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Dear Dr. Vinny,
I face a conundrum when I see a wine that I like with a small production. How many should I buy? If I buy just one, I'll never know how it will taste in a few years. If I buy two, I can see how one ages, but I will only be able to have one now, and one later. I have ended up buying at least three, and that leaves me with two for now and one for later. It's an endless problem. I would love to know what you do?
—Matt, from the Internet
Let’s assume that money and cellar space isn’t a concern. Is that nice? Now let’s get back to reality. For most folks, money and cellar space is a concern, so for wines that you are purchasing to enjoy both now and later, the three-bottle rule works really well. Most will open a bottle soon, then save the other two to visit later on. The concern is that if you only purchase one bottle, it will become so precious that you may never want to open it. And what if that bottle turns out to be corked or flawed in some way?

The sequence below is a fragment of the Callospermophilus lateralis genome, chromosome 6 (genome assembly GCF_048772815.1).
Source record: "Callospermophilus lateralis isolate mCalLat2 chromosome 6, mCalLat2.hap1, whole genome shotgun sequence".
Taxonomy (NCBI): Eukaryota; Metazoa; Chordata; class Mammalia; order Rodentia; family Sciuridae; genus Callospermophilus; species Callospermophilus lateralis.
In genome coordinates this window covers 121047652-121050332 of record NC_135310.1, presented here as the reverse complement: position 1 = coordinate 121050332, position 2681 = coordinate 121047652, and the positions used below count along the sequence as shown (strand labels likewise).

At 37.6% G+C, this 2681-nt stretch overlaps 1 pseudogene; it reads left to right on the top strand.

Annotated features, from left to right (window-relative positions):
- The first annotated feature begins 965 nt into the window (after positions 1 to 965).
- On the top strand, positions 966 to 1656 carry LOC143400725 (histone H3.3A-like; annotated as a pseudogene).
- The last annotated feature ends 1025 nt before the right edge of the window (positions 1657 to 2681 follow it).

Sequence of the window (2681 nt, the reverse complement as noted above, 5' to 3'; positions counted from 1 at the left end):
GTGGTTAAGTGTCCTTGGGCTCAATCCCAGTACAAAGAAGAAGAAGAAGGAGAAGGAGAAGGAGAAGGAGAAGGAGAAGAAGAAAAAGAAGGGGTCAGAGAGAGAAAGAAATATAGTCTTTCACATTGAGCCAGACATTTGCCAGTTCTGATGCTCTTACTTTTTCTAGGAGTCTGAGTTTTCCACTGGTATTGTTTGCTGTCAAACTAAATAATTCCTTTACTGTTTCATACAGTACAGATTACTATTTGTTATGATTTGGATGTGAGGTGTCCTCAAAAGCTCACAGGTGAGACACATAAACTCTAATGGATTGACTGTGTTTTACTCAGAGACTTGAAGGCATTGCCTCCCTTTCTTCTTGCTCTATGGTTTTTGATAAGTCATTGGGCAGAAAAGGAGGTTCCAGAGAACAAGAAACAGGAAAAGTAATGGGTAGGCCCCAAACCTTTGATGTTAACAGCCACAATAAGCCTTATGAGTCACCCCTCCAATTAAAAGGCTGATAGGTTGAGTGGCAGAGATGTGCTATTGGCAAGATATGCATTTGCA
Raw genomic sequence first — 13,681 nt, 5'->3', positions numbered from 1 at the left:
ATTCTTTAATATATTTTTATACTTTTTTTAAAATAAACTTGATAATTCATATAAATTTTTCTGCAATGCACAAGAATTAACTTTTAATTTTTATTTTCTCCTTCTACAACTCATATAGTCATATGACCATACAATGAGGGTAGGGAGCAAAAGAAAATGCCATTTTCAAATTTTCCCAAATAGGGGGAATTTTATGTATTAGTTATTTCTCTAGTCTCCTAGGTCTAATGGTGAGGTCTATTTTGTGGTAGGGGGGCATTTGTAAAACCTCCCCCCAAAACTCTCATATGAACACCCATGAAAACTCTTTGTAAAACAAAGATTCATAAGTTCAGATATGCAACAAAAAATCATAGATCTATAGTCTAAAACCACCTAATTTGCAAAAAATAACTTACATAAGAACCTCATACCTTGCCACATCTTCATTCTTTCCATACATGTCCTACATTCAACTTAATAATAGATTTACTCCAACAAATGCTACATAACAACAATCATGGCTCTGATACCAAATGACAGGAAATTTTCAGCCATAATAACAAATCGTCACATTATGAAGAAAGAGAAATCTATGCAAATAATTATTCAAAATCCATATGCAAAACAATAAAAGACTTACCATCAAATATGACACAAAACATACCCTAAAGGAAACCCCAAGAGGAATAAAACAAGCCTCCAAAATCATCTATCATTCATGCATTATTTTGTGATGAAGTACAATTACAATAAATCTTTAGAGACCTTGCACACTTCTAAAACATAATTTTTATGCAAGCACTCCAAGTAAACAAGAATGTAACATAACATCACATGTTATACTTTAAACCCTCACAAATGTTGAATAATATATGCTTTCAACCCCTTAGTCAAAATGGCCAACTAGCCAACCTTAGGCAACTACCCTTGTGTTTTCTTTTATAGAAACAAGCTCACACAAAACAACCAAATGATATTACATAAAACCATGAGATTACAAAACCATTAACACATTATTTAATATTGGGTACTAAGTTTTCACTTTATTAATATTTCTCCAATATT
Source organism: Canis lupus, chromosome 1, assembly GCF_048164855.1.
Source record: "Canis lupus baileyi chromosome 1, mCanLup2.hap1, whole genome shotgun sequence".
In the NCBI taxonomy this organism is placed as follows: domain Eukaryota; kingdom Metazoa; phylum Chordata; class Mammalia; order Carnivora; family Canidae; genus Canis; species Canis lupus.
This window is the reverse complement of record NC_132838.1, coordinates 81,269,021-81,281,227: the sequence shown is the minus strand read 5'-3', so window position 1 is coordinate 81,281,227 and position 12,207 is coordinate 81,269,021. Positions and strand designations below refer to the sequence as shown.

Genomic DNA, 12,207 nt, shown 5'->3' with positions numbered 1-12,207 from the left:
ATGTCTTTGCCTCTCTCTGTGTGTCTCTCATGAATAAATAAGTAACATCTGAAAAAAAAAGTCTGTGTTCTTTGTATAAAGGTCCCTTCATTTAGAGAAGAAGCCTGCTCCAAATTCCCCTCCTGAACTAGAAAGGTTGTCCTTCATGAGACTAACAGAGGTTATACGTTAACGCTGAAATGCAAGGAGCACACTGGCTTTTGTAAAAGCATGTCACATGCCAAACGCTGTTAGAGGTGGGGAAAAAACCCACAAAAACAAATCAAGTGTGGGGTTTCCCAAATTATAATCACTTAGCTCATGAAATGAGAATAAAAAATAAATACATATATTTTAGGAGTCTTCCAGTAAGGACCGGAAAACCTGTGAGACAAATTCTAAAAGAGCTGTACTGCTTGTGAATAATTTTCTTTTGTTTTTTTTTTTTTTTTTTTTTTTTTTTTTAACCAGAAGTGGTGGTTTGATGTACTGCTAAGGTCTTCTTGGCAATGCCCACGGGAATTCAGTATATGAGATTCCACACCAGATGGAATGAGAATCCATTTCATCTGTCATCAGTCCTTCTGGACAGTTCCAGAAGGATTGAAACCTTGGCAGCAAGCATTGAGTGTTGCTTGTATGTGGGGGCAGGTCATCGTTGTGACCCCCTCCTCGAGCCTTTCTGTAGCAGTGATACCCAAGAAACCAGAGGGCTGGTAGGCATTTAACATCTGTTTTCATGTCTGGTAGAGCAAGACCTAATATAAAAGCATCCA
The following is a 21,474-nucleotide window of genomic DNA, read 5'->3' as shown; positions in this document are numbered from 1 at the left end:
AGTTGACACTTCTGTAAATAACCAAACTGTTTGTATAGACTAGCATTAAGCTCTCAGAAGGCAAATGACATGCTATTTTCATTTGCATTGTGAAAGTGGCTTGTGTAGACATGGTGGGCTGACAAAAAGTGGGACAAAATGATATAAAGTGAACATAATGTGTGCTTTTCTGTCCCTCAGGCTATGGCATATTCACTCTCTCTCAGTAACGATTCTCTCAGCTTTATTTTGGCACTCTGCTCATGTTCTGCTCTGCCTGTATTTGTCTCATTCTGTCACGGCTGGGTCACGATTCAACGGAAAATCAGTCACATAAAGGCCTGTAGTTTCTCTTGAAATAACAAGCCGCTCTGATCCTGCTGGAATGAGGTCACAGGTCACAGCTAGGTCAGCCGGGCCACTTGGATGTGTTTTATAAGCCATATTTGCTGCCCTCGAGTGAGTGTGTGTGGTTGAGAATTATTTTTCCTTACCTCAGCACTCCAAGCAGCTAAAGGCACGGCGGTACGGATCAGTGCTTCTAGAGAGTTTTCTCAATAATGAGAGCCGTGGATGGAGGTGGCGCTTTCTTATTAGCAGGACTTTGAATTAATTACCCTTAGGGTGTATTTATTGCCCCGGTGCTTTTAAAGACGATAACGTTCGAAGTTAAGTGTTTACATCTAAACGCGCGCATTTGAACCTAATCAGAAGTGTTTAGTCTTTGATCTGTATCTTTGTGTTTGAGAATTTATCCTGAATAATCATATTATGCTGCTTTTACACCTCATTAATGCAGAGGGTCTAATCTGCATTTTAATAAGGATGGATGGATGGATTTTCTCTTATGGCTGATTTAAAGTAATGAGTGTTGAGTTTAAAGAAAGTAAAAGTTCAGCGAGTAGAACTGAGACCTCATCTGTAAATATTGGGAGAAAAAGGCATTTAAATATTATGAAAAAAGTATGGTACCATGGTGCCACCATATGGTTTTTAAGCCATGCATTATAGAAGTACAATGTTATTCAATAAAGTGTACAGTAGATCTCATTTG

Of course, if it’s something that you have a lot of confidence in, you can bump that up to six bottles or more, and then you have more flexibility in watching it age, and you also have really thoughtful gifts to hand out. I love sharing aged bottles with friends, saying things like, “I just tried the 2004 the other day and it was showing beautifully—I want to share it with you.”
Here’s where I should remind everyone that you might not like aged wines, and that’s OK. You also might not have a proper cellar for aging wines, in which case you probably shouldn’t spend too much money on wines to age until you do. Tying up your money in multiple bottles of the same wine can also mean you have less money for new discoveries, so how many bottles you buy of a bottle of wine has a lot to do with your budget as well as your tastes.
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